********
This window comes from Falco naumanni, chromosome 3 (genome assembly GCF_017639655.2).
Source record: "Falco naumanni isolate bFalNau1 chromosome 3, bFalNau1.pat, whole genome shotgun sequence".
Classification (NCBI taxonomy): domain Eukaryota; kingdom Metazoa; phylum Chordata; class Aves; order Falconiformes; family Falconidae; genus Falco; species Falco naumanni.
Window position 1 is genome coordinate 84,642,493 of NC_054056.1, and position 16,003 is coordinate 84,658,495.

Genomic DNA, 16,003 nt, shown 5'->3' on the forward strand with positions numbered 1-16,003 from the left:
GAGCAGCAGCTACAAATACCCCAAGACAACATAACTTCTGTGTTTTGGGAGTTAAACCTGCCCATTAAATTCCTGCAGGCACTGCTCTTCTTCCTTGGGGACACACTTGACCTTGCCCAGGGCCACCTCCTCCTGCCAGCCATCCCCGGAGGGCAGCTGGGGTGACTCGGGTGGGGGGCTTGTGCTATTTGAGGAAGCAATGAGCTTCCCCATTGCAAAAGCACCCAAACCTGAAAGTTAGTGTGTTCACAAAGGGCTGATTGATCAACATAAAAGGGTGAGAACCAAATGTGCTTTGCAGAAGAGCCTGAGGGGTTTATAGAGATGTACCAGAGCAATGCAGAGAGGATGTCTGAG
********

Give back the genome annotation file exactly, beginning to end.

This window comes from Falco naumanni, chromosome 3 (genome assembly GCF_017639655.2).
Source record: "Falco naumanni isolate bFalNau1 chromosome 3, bFalNau1.pat, whole genome shotgun sequence".
Classification (NCBI taxonomy): domain Eukaryota; kingdom Metazoa; phylum Chordata; class Aves; order Falconiformes; family Falconidae; genus Falco; species Falco naumanni.
Window position 1 is genome coordinate 84,642,493 of NC_054056.1, and position 16,003 is coordinate 84,658,495.

Genomic DNA, 16,003 nt, shown 5'->3' on the forward strand with positions numbered 1-16,003 from the left:
GAGCAGCAGCTACAAATACCCCAAGACAACATAACTTCTGTGTTTTGGGAGTTAAACCTGCCCATTAAATTCCTGCAGGCACTGCTCTTCTTCCTTGGGGACACACTTGACCTTGCCCAGGGCCACCTCCTCCTGCCAGCCATCCCCGGAGGGCAGCTGGGGTGACTCGGGTGGGGGGCTTGTGCTATTTGAGGAAGCAATGAGCTTCCCCATTGCAAAAGCACCCAAACCTGAAAGTTAGTGTGTTCACAAAGGGCTGATTGATCAACATAAAAGGGTGAGAACCAAATGTGCTTTGCAGAAGAGCCTGAGGGGTTTATAGAGATGTACCAGAGCAATGCAGAGAGGATGTCTGAG